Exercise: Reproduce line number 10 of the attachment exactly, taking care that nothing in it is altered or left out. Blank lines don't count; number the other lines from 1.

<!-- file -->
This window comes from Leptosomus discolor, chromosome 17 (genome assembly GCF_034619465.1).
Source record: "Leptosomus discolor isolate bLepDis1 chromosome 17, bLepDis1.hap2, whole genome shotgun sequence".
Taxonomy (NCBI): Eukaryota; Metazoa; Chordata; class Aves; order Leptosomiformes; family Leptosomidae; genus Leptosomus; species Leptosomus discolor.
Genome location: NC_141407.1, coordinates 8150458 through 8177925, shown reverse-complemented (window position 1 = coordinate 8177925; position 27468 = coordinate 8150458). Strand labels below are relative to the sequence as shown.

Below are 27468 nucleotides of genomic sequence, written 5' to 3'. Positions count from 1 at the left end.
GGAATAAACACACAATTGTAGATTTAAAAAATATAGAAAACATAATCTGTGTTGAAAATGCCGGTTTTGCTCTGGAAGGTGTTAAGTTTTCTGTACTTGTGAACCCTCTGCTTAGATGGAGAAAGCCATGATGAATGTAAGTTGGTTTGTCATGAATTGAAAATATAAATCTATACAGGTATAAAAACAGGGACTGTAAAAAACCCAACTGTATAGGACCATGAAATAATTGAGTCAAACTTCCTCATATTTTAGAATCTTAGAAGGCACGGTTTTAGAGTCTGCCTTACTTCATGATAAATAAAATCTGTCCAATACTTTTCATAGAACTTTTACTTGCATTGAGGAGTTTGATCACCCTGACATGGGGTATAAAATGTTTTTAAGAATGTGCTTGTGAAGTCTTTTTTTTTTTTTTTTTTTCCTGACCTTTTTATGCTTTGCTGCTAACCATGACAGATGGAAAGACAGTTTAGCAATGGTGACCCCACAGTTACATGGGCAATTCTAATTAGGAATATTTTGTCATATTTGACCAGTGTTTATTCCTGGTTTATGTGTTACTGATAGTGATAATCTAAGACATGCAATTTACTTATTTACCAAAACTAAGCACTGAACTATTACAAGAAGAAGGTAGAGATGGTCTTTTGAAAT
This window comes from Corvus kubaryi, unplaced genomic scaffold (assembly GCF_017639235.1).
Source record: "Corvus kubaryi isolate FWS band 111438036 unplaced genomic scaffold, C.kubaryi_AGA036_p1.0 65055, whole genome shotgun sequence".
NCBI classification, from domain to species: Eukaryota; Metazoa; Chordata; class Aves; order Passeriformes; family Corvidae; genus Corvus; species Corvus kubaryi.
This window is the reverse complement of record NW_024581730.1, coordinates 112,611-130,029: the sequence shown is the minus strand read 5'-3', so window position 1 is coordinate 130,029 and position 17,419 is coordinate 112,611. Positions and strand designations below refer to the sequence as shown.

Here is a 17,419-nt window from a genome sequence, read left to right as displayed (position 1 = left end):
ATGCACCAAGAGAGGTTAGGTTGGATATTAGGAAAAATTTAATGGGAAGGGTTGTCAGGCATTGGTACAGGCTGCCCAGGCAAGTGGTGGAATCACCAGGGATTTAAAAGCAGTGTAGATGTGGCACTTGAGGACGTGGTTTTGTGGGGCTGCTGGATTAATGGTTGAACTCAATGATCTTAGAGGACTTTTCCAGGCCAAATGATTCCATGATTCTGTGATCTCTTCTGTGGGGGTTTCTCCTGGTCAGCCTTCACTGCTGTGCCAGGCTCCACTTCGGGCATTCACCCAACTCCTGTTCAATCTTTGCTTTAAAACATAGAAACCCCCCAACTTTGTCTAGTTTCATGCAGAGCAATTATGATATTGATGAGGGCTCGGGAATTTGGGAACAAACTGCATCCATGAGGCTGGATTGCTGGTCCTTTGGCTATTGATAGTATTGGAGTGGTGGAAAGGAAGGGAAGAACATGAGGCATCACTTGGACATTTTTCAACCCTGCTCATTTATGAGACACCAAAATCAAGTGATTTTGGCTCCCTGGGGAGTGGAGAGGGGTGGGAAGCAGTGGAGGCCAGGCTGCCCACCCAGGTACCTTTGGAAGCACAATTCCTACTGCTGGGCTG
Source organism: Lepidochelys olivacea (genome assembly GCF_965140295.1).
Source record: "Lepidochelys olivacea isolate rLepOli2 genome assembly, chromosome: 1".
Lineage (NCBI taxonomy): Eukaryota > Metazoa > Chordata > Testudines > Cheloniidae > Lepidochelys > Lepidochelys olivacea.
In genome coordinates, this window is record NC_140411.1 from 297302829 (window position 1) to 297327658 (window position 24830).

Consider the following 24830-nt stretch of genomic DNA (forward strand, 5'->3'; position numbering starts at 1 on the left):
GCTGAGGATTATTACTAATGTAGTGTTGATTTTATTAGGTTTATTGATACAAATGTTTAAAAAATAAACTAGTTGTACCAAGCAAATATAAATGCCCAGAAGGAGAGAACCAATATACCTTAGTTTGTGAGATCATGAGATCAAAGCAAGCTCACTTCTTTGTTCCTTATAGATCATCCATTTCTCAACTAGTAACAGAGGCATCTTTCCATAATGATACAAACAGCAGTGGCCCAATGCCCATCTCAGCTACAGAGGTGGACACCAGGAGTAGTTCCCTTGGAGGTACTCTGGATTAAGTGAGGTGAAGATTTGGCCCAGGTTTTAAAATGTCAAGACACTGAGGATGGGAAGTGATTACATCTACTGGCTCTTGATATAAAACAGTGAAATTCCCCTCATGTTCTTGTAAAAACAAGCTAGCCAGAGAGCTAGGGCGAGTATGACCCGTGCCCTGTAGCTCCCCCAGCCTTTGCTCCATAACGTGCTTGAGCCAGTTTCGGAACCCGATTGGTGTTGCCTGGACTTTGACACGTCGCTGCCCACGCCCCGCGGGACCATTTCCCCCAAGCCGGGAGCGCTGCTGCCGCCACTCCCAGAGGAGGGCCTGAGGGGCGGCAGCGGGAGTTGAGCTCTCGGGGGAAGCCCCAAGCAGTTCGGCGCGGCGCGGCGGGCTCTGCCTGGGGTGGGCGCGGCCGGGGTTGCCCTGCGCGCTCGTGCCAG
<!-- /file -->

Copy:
This window is the reverse complement of record NW_024581730.1, coordinates 112,611-130,029: the sequence shown is the minus strand read 5'-3', so window position 1 is coordinate 130,029 and position 17,419 is coordinate 112,611. Positions and strand designations below refer to the sequence as shown.